Like timber before it, some view biomass as more than just trees - it offers the promise of new jobs and a different approach to forest management. In the Northwest the process of converting energy from organic materials begins with wood, and as some lawmakers see it, ends with Oregon being a world leader in a new form of energy.
2011 has been a good year for biomass proponents so far. Oregon lawmakers from both sides of the aisle praised a three-year extension by the Environmental Protection Agency to allow biomass development to continue without tough restrictions. Governor Kitzhaber supports biomass as a renewable energy source, and has put the implementation of biomass high on his agenda. Negotiations have been going on for months about a plan to convert Portland General Electric’s Boardman power plant from being coal-fired to burning biomass.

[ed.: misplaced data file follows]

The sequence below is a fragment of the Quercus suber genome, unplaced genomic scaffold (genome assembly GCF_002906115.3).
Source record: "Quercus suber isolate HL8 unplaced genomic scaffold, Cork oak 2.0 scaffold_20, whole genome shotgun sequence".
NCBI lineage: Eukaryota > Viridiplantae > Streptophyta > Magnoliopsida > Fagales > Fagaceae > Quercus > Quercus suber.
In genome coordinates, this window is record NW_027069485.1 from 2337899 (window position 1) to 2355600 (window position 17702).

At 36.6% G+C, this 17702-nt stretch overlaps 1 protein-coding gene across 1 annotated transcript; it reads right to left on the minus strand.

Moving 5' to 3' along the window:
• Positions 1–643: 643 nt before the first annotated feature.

However, not everyone sees biomass as a sustainable source of energy. Some worry that biomass leads to deforestation. Others have concerns that biomass may emit more greenhouse gasses than coal.
Should more taxpayer money be dedicated to a future in biomass? What do you think are the promises and consequences of biomass? What should lawmakers consider about the science and ecnonomy of biomass?
- Steve Corson - Spokesperson for Portland General Electric
- Meg Sheehan - Director of the Biomass Accountability Project
- David Van’t Hof - Renewable energy attorney at Lane Powell
- Mark McCauley - Director of general services for Clark County